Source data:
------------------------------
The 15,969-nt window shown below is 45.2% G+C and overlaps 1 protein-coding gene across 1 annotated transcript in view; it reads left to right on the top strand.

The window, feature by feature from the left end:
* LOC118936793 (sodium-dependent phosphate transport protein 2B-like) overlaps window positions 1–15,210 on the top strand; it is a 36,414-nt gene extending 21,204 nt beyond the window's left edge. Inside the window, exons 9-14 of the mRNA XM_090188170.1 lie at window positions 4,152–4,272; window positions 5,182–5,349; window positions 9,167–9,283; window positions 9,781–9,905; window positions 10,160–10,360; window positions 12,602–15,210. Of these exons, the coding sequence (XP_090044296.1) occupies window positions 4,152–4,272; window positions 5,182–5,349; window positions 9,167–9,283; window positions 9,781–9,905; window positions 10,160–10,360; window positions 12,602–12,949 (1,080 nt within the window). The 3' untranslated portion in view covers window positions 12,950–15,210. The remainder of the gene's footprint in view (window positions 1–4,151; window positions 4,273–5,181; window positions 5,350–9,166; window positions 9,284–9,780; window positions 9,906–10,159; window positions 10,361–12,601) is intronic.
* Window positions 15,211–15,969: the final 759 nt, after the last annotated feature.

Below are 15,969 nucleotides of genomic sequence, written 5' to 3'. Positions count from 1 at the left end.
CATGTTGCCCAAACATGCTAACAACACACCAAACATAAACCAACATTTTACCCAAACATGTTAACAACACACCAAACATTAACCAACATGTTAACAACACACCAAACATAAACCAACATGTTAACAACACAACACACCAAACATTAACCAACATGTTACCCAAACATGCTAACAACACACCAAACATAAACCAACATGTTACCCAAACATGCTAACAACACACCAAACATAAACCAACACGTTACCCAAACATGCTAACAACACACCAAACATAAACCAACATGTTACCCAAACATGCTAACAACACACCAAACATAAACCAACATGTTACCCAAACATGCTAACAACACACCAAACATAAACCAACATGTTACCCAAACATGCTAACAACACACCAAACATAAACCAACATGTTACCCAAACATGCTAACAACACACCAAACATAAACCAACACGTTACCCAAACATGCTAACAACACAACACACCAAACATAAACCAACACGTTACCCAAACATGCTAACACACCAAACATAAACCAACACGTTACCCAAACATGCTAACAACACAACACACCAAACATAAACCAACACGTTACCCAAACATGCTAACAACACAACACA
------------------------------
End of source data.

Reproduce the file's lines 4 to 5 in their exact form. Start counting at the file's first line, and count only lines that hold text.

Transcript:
* Window positions 15,211–15,969: the final 759 nt, after the last annotated feature.

Below are 15,969 nucleotides of genomic sequence, written 5' to 3'. Positions count from 1 at the left end.